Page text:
Tuesday, August 02, 2005

With Friends Like These . . .

According to Mark Hyman, some of the best critics are bloggers on the web.

We appreciate the shout-out Mark, but we still must take issue with your commentary on the McCain-Feingold legislation (and not just because of the tangent you go on when you kiss up to Matt Drudge).

Hyman addresses an interesting subject in this editorial, but does it in an uninteresting way. The topic of how campaign finance reform might affect online sources of information (including blogs by individuals) is one that deserves thoughtful analysis. Unfortunately, Hyman gives us his all-too-typical fear mongering.

Hyman claims that the “onerous” McCain-Feingold legislation (looks like someone’s been using his thesaurus!) would put a “gag” on internet speech. Moreover, Hyman claims that this wouldn’t simply be an unfortunate by-product of sloppy legislation, but that this censorship is exactly what the legislation is intended to do.

There are certainly reasons to be concerned about possible consequences for political commentary on the web, but the idea that people behind this legislation are out to censor individual bloggers is plain dopey. Senator Feingold himself has laid out his position on the matter, making clear he feels individual free speech on the internet is a positive thing. The problem is when major political players use websites as a ruse to get around campaign finance regulations.

Does that make McCain-Feingold a great thing? Not necessarily, but the idea that the legislation is an overt effort to squelch individual political speech on the web, or that it could not be enforced with adequate safeguards and limitations to protect individual bloggers, is silly.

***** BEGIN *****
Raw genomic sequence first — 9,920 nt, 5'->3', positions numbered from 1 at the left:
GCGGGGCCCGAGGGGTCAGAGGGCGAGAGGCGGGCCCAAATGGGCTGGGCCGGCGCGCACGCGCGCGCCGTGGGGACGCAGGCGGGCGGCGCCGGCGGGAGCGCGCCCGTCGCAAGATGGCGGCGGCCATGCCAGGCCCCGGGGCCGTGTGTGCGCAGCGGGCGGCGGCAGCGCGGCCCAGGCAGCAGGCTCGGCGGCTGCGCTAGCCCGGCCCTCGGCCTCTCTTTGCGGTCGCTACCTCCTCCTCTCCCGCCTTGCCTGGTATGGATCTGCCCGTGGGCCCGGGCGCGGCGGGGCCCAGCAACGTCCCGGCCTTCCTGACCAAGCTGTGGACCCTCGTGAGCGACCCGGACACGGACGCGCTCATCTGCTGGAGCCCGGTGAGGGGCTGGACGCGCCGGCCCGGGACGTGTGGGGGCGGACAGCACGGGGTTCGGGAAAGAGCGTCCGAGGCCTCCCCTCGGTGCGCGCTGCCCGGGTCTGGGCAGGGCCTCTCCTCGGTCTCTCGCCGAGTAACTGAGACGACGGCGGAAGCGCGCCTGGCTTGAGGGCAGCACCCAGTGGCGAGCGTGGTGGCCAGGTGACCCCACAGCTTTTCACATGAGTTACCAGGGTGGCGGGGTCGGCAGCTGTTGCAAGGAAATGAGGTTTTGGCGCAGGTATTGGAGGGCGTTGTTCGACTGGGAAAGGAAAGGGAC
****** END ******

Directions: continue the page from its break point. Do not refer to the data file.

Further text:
But it’s not hard to understand why Hyman & Co. would be against McCain-Feingold, and in particular why Hyman would single out the Center for Responsive Politics for name-calling. The CRP (whom Hyman calls an “advocate of censorship” for backing McCain-Feingold) is the organization behind opensecrets.org, the best source on the web to find out who gives money to what political candidates.

When I first started figuring out who and what Sinclair Broadcasting was, opensecrets.org was one of my first stop. Most of you probably know what I found out there: Sinclair executives have given huge amounts of money to their Republican friends, and virtually nothing to Democrats.

Meaningful campaign finance legislation would make it more difficult for Sinclair to line the pockets of favorite politicians, not to mention make it harder to pass off propaganda as “news.”

I hate to be cynical, but do you think it might be possible that Hyman is more concerned about Sinclair’s continued ability to fund right-wing pals than with my ability to offer political commentary on my blog?

I’m just wondering . . .

And that’s The Counterpoint.

Hyman Index: 3.00


Post a Comment

<< Home

Cost of the War in Iraq
(JavaScript Error)
To see more details, click here.